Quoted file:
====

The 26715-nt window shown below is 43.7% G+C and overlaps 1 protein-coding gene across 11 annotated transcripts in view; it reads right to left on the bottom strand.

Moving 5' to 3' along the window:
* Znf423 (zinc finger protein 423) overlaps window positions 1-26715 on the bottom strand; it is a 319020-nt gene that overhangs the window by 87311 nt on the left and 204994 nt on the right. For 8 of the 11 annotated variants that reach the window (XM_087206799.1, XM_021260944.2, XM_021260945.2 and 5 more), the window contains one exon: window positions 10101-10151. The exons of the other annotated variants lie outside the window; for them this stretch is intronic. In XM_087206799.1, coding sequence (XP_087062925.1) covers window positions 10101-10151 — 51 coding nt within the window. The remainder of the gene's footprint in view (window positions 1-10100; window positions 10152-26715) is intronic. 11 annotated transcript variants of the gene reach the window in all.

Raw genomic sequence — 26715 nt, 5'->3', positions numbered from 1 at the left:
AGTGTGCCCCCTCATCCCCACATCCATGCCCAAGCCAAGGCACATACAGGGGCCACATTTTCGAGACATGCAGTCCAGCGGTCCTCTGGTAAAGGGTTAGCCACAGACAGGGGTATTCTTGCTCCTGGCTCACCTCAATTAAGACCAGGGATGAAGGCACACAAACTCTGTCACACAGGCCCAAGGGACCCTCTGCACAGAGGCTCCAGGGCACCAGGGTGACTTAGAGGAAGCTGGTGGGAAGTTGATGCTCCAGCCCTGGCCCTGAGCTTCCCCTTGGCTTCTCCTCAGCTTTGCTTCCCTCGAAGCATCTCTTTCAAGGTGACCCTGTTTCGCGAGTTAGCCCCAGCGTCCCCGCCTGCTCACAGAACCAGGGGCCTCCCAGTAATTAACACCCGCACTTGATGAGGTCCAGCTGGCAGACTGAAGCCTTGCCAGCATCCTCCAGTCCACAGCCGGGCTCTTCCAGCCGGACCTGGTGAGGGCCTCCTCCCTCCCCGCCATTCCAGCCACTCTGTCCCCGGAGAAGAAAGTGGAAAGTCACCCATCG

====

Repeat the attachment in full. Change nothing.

The 26715-nt window shown below is 43.7% G+C and overlaps 1 protein-coding gene across 11 annotated transcripts in view; it reads right to left on the bottom strand.

Moving 5' to 3' along the window:
* Znf423 (zinc finger protein 423) overlaps window positions 1-26715 on the bottom strand; it is a 319020-nt gene that overhangs the window by 87311 nt on the left and 204994 nt on the right. For 8 of the 11 annotated variants that reach the window (XM_087206799.1, XM_021260944.2, XM_021260945.2 and 5 more), the window contains one exon: window positions 10101-10151. The exons of the other annotated variants lie outside the window; for them this stretch is intronic. In XM_087206799.1, coding sequence (XP_087062925.1) covers window positions 10101-10151 — 51 coding nt within the window. The remainder of the gene's footprint in view (window positions 1-10100; window positions 10152-26715) is intronic. 11 annotated transcript variants of the gene reach the window in all.

Raw genomic sequence — 26715 nt, 5'->3', positions numbered from 1 at the left:
AGTGTGCCCCCTCATCCCCACATCCATGCCCAAGCCAAGGCACATACAGGGGCCACATTTTCGAGACATGCAGTCCAGCGGTCCTCTGGTAAAGGGTTAGCCACAGACAGGGGTATTCTTGCTCCTGGCTCACCTCAATTAAGACCAGGGATGAAGGCACACAAACTCTGTCACACAGGCCCAAGGGACCCTCTGCACAGAGGCTCCAGGGCACCAGGGTGACTTAGAGGAAGCTGGTGGGAAGTTGATGCTCCAGCCCTGGCCCTGAGCTTCCCCTTGGCTTCTCCTCAGCTTTGCTTCCCTCGAAGCATCTCTTTCAAGGTGACCCTGTTTCGCGAGTTAGCCCCAGCGTCCCCGCCTGCTCACAGAACCAGGGGCCTCCCAGTAATTAACACCCGCACTTGATGAGGTCCAGCTGGCAGACTGAAGCCTTGCCAGCATCCTCCAGTCCACAGCCGGGCTCTTCCAGCCGGACCTGGTGAGGGCCTCCTCCCTCCCCGCCATTCCAGCCACTCTGTCCCCGGAGAAGAAAGTGGAAAGTCACCCATCG